Impedance** (Z)** is the total opposition to current flow. It is made up of the Resistance** (R)** and Reactance** (X)**.

Reactance (X) is created by the induced magnetic field around the conductors in the secondary.

Larger K & L lead to increased reactance.

Additionally magnetic material in the form of tooling or the workpiece itself in the throat adds to the reactance and reduces the current flow.

Magnetic tooling or the workpiece in the throat of an AC Resistance Welder

Now look at the **Resistance** in the welding circuit. The transformer secondary and terminals, secondary conductors in the loop area, electrodes, electrode holders and the workpiece are all components with resistances (R) to current flow. In addition to these conductors each electrical connection has a resistance. The resistances of the conductors and connections in the secondary have to be combined for the total resistance in the system (R).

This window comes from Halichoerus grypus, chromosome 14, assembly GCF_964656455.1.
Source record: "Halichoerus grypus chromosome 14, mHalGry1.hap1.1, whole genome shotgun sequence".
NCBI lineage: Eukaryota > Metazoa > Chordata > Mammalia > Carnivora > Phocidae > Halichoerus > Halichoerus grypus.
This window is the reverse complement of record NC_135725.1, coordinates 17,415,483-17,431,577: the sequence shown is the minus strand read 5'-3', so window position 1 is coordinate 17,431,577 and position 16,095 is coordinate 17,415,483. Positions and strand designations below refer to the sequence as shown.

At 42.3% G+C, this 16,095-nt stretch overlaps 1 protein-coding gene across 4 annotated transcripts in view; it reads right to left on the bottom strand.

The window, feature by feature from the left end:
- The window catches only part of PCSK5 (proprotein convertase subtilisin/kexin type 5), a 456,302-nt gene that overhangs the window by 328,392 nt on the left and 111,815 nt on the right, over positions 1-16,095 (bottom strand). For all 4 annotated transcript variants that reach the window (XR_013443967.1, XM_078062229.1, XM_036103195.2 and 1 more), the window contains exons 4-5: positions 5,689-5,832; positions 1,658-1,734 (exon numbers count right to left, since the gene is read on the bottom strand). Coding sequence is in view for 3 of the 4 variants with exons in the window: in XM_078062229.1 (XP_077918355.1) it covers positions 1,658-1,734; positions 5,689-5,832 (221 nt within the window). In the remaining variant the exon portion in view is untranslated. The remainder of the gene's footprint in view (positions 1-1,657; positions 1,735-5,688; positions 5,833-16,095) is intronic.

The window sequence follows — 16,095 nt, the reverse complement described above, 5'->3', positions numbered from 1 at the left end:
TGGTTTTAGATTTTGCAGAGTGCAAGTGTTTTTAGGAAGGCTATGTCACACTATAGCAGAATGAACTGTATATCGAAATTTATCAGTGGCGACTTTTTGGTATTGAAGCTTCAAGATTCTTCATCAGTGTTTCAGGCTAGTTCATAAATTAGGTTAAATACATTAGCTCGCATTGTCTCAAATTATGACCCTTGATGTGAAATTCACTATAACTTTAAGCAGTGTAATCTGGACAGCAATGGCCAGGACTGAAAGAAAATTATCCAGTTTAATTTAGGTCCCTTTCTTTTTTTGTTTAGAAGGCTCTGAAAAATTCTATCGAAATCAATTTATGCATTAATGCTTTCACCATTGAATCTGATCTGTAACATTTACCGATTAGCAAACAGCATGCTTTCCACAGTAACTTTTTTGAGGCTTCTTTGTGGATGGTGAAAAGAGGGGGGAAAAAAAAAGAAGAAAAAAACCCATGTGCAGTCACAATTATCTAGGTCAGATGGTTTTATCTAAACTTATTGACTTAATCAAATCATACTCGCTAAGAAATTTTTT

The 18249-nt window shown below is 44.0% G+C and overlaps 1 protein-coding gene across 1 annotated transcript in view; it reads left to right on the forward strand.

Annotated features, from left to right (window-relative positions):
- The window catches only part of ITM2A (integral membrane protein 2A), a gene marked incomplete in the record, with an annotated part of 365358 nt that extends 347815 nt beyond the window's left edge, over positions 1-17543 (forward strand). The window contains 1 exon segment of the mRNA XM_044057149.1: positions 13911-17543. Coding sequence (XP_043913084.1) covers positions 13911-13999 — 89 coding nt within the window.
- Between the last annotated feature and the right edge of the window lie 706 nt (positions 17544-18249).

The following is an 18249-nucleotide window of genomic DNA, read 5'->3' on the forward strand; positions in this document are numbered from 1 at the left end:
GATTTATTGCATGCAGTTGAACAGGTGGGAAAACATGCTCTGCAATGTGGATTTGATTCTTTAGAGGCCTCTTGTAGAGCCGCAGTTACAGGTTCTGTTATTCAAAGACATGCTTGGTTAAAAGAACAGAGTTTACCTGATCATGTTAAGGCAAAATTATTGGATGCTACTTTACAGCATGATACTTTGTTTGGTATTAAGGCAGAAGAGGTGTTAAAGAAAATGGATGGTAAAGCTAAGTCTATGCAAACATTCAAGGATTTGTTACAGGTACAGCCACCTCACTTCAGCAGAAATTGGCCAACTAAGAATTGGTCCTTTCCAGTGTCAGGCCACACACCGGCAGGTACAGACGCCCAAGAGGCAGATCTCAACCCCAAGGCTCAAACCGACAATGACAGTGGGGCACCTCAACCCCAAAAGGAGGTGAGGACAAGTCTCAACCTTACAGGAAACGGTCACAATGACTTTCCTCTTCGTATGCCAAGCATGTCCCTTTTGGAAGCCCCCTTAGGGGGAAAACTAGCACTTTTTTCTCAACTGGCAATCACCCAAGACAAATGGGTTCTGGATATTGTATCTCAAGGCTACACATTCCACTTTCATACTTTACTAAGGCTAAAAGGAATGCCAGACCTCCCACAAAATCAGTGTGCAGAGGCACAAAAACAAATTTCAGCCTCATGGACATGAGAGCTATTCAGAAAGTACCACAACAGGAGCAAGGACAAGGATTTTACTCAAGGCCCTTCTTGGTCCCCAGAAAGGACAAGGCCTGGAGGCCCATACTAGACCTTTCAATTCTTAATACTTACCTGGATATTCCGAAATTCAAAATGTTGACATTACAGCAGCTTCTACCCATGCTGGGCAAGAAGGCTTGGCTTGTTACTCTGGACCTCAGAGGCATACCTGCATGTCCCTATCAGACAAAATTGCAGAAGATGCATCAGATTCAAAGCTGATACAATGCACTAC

Impedance** (Z)** is the square root of the sum of the total resistance **(R)** and the total reactance **(X)** squared.

Impedance (Z) is the square root of the sum of the total resistance (R) and the total reactance (X) squared

Lowering impedance will optimize current flow. To accomplish this minimize the throat size. Whenever possible, run insulated conductors and cables close together. Minimize the number of connections. Keep connections clean and tight. Remove magnetic material from in or around the throat area.

Impedance is an inherent factor of AC equipment. DC and MFDC do not have any reactance or magnetic material issues. Therefore reactance is eliminated and only resistance is a factor. Losses are reduced substantially.

Impedance in a DC/MFDC circuit is:

Reference: RWMA Resistance Welding Manual Revised 4th Ed Chapter 19

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